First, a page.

Ballerina Gets To The Pointe: Ballet Counts As A Sport

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By Alex Wolfe

Despite training in my sport for more than 15 years, I have no trophies or medals. Despite practicing for at least 12 hours a week, nine months a year for the last four years, I have no varsity jacket. And despite all my aching muscles, oozing blisters and cramping and bleeding toes, my sport – ballet – is only considered a hobby by many people.

I am proud to be a ballerina. But it can be frustrating when people hear that I dance and say something like, “So, you do ballet? With tutus and sparkles and stuff?” With a culture that seems to worship football players and the stereotypical jock, most people I know are oblivious to how arduous ballet can be.

I push my body past the breaking point every day and play through the pain, just like any other athlete does. Three years ago, I badly tore the ligament in my big toe and had to perform three shows for a full audience the next day. You do what you have to do to succeed at any sport.

Even Heisman Trophy winner Herschel Walker, appreciates the value of ballet. After taking ballet classes at The University of Georgia, he eventually went on to perform in a show with the Fort Worth Ballet. He did all this to improve his flexibility and football prowess.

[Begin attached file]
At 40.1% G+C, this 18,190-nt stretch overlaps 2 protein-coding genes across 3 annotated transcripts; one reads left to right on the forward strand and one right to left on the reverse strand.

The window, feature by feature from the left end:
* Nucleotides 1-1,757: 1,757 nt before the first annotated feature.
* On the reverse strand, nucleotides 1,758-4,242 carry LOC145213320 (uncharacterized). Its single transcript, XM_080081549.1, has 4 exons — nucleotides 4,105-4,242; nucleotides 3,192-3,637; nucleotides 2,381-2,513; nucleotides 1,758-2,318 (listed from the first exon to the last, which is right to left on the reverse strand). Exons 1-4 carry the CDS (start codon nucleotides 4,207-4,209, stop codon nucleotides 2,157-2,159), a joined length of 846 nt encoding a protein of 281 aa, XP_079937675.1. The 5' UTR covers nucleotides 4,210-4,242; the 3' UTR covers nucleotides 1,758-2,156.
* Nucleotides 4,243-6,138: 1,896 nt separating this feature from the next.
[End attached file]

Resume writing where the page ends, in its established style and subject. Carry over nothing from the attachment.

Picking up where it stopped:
Ballet is just as hard, if not harder, than football.

Imagine what goes into the average dancer’s life. For performances, I wear insanely tight corsets which only fit when I can no longer breath. I balance my entire body weight on two or three toes in excruciatingly painful shoes. Then, I dance vigorously for eight minutes straight without stopping. On top of it all, I’m expected to smile the entire time. It adds a whole new layer of difficulty to the sport.

My motivation for dancing has never been to receive a trophy or medal; I dance because I love ballet and performing. When people start discrediting ballet, however, I take offense. I want to be acknowledged as a ballerina…and as an athlete.

Alex Wolfe is a senior at Grady High School.

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